Climate Change and Health

Climate change and health problems have a direct correlation, with the issue considered a global health emergency. The health effects of climate change are far-reaching and impact everyone, especially the most vulnerable among us. The World Health Organization (WHO) has identified climate change as the greatest threat to global health in the 21st century.

The health effects of climate change include increased respiratory and cardiovascular disease, injuries and premature deaths related to extreme weather events, changes in the prevalence and geographical distribution of food- and water-borne illnesses and other infectious diseases, and threats to mental health.

Health Effects of Climate Change in the United States

In the United States, the health effects of climate change fall disproportionately on certain groups of people, including children, the elderly, the sick, the poor, and some other communities.

Climate change is already making American families sick and putting our kids in the hospital. As temperatures rise and extreme weather events become more common, we can expect to see more cases of respiratory illnesses like asthma, more heat-related illnesses and deaths, more waterborne diseases, and more vector-borne diseases (such as Lyme disease).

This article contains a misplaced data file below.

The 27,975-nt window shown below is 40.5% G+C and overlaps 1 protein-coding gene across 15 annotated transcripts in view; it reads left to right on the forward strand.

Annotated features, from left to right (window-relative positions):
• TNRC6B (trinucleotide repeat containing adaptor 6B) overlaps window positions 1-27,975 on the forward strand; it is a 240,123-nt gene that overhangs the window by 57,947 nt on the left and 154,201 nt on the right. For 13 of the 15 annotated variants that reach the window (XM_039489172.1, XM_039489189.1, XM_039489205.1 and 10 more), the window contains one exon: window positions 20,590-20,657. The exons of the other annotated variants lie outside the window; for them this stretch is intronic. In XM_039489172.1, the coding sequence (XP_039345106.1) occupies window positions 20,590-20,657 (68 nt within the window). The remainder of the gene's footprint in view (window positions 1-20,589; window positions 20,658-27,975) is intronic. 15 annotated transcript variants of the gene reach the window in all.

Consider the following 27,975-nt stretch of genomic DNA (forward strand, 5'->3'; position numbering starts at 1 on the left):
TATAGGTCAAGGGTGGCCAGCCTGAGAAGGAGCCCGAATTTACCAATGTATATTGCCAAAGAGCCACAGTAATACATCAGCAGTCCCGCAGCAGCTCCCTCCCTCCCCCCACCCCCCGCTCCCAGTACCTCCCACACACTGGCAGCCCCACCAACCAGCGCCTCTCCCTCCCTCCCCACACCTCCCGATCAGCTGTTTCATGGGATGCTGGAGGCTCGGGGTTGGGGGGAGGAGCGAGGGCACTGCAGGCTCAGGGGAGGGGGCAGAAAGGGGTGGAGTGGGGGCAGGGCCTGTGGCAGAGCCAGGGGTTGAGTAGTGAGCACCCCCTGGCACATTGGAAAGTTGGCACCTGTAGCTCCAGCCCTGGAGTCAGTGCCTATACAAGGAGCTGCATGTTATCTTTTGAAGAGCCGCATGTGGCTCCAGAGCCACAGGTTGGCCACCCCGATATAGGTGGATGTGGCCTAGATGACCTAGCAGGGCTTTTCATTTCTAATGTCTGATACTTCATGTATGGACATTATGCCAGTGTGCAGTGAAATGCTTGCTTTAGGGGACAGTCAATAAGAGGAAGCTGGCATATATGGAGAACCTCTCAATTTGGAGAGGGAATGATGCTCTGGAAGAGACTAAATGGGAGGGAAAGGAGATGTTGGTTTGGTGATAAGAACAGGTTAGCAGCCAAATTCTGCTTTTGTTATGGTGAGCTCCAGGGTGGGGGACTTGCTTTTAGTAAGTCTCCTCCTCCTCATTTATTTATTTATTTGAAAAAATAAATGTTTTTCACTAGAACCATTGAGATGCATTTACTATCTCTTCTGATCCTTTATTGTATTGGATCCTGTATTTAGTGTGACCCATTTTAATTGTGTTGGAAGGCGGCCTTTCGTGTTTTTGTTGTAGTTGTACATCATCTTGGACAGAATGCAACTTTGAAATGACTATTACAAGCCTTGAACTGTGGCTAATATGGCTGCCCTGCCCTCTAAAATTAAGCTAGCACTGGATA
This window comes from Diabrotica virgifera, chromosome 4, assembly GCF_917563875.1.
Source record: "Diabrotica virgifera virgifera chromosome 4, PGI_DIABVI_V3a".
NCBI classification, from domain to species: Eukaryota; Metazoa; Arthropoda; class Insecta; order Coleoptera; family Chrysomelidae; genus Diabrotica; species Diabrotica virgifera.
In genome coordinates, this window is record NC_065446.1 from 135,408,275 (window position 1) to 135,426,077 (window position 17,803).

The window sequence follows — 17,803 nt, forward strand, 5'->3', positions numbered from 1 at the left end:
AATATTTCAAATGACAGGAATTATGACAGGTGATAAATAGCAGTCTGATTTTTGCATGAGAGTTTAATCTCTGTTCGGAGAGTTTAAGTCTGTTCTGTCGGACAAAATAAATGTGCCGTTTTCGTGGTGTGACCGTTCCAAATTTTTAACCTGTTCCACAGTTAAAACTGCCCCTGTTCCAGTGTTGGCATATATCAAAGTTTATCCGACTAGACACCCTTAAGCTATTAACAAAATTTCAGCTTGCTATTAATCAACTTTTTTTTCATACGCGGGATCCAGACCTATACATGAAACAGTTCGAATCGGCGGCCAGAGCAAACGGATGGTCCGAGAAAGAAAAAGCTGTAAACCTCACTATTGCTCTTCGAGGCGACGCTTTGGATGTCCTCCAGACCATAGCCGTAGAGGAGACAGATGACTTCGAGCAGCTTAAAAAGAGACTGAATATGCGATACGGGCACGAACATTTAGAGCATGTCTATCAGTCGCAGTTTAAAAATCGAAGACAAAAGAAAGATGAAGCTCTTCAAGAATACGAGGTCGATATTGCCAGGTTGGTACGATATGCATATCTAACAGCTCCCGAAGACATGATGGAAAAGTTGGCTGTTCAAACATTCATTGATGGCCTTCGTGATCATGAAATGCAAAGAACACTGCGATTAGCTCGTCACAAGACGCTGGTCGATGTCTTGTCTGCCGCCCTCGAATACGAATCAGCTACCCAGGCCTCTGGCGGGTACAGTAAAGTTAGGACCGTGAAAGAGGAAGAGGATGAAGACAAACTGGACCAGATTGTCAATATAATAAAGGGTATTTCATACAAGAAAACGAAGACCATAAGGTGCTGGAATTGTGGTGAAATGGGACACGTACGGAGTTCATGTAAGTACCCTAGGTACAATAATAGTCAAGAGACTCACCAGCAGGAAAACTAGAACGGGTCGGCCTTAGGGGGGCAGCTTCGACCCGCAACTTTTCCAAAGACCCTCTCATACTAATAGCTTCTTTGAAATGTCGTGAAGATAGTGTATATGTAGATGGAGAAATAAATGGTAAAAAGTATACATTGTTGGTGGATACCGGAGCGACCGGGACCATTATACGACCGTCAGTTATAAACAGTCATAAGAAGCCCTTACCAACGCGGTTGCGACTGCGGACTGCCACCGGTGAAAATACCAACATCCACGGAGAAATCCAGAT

We can also expect to see increases in mental health problems such as anxiety, depression, and post-traumatic stress disorder (PTSD), as well as increases in violence and conflict.

Climate Change and Health in Canada

Canada‘s health care system is not well prepared for the health effects of climate change. A report by the Canadian Medical Association found that our health care system is not adequately prepared to deal with the health impacts of climate change.

The report recommends that the government take action to increase capacity in hospitals and clinics, improve access to mental health services, and make sure that the health care providers have the training they need to deal with the health effects of climate change.

The report also found that the health effects of climate change will fall disproportionately on certain groups of people, including Indigenous peoples, low-income Canadians, and senior citizens.

Climate Change and Health in Australia

Climate change and lung health
Climate Change and Health (Photo: Shutterstock)

In Australia, the health effects of climate change are already being felt by many people and communities.

As temperatures rise and extreme weather events become more common, we can expect to see more cases of heat-related illnesses and deaths, more waterborne diseases, and more vector-borne diseases (such as Ross River virus).